Getting Started with Programmable Logic

If you’ve never worked with CPLDs or FPGAs, it can be quite a steep learning curve to get started. Why bother? Programmable logic lets you build real circuits on silicon instead of simulating them with a microprocessor. For example, suppose you want to build a super alarm system with 100 inputs. With a microprocessor, you’d have to examine all the inputs (probably in groups of 8 or 16 or 32) which means while you are examining one set of inputs, the others aren’t being examined. Sure, you could use interrupts, but even then, you’ll only really “see” one input at a time and respond to it.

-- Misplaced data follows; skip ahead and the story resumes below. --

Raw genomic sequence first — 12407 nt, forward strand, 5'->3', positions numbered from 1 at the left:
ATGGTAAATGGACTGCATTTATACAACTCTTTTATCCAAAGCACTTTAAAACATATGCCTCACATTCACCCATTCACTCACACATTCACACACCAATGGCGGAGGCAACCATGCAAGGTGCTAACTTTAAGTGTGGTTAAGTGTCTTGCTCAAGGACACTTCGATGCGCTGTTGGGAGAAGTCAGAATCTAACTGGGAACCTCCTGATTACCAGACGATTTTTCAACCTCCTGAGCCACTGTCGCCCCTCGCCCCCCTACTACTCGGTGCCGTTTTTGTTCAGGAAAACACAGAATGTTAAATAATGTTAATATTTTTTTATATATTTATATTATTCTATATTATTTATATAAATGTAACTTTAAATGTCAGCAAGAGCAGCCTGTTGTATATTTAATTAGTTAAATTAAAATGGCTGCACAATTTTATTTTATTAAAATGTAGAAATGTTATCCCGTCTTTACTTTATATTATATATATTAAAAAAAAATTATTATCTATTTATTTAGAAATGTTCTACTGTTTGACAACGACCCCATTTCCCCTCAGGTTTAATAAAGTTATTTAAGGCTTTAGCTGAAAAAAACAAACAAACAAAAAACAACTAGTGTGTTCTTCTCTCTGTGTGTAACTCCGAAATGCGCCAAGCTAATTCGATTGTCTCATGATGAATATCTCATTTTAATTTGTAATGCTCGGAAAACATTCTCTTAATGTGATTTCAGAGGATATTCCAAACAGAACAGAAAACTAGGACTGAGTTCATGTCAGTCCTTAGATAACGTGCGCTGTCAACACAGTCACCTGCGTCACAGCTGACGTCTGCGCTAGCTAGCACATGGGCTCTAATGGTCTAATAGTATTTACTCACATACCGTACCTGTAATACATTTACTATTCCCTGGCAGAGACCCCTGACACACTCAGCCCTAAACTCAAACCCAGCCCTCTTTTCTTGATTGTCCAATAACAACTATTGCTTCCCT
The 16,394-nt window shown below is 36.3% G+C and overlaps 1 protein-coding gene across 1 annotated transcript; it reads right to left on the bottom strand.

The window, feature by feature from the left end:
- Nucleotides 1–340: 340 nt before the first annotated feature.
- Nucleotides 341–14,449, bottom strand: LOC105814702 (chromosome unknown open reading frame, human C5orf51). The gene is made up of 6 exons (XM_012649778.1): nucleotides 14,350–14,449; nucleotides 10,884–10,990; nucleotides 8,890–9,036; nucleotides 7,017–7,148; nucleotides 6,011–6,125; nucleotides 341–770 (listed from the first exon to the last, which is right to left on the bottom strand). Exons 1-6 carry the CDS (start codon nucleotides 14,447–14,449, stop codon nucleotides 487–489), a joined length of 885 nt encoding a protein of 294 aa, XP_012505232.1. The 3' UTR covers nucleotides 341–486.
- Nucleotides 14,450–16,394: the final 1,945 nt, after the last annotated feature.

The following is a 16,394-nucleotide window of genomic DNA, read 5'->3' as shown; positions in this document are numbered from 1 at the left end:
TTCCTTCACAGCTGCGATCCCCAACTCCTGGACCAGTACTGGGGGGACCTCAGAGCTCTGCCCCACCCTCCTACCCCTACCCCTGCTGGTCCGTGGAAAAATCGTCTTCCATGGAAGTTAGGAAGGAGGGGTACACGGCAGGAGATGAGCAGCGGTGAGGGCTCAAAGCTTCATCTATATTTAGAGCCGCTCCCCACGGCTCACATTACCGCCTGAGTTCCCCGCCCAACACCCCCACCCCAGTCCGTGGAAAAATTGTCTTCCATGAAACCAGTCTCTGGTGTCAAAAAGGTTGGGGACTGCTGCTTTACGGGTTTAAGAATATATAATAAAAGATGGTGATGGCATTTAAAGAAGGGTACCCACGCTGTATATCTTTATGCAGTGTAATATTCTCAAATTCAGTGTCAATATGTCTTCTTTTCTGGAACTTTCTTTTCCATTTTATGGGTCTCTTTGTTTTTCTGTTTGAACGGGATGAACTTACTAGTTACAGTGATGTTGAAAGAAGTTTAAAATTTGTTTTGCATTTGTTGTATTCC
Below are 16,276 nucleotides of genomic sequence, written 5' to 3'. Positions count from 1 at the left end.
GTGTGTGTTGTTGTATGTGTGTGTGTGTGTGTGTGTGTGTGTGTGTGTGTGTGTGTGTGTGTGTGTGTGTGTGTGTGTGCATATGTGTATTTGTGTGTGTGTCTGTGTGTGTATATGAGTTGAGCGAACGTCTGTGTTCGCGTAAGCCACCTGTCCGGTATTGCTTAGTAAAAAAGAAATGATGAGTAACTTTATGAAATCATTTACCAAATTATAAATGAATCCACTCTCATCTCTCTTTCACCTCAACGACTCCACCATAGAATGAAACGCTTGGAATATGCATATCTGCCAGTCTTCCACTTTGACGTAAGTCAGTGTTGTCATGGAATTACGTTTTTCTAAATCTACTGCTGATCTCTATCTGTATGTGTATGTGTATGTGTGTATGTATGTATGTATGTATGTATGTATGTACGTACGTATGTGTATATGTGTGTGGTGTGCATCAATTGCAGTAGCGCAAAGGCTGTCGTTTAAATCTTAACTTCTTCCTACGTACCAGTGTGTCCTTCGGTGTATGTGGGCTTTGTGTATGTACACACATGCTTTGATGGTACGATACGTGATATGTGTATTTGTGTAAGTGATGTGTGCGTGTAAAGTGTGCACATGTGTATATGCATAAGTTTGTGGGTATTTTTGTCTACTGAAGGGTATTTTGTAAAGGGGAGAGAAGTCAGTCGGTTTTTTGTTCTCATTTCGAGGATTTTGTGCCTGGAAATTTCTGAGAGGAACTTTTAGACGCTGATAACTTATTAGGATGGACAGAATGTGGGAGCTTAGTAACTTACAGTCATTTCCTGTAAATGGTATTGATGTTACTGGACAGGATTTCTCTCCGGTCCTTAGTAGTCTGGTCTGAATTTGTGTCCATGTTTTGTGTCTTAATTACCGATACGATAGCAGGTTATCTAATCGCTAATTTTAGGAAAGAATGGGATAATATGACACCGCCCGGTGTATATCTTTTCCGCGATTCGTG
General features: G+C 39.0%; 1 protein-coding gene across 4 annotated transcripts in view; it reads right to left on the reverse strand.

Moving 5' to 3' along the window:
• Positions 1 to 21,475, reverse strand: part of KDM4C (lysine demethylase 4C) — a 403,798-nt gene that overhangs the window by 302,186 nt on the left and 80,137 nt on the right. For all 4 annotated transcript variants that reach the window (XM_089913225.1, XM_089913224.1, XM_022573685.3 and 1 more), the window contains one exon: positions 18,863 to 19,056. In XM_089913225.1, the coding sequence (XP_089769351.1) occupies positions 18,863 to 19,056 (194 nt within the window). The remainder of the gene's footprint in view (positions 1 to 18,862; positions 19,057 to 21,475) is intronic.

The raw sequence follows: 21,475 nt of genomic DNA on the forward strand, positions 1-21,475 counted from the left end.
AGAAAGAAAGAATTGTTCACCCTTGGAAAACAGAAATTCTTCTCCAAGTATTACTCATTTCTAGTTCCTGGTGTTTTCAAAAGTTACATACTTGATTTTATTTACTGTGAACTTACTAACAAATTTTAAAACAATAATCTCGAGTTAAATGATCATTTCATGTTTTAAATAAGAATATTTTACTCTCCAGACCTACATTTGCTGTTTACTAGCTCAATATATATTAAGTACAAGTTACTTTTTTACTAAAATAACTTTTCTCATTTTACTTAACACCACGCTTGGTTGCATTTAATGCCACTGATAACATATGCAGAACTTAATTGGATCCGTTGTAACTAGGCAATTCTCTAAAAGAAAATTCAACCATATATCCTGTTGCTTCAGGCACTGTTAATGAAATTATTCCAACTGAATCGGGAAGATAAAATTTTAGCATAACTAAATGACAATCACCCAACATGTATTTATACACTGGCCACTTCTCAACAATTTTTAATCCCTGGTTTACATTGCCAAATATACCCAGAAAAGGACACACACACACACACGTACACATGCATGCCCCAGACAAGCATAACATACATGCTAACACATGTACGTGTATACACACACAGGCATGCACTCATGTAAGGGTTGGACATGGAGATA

With programmable logic, you can literally look at 100 inputs in parallel and take action on them rapidly. That’s because a programmable logic chip produces dedicated hardware that you can reconfigure, not a software simulation.

A while back I put together for the local ham radio club about how to get started with programmable logic. It isn’t very in depth (but there are some links to tutorials in it), but it is a good starting point.

By the way, I’m using the excellent

to publish these slides here. Pretty cool, huh?

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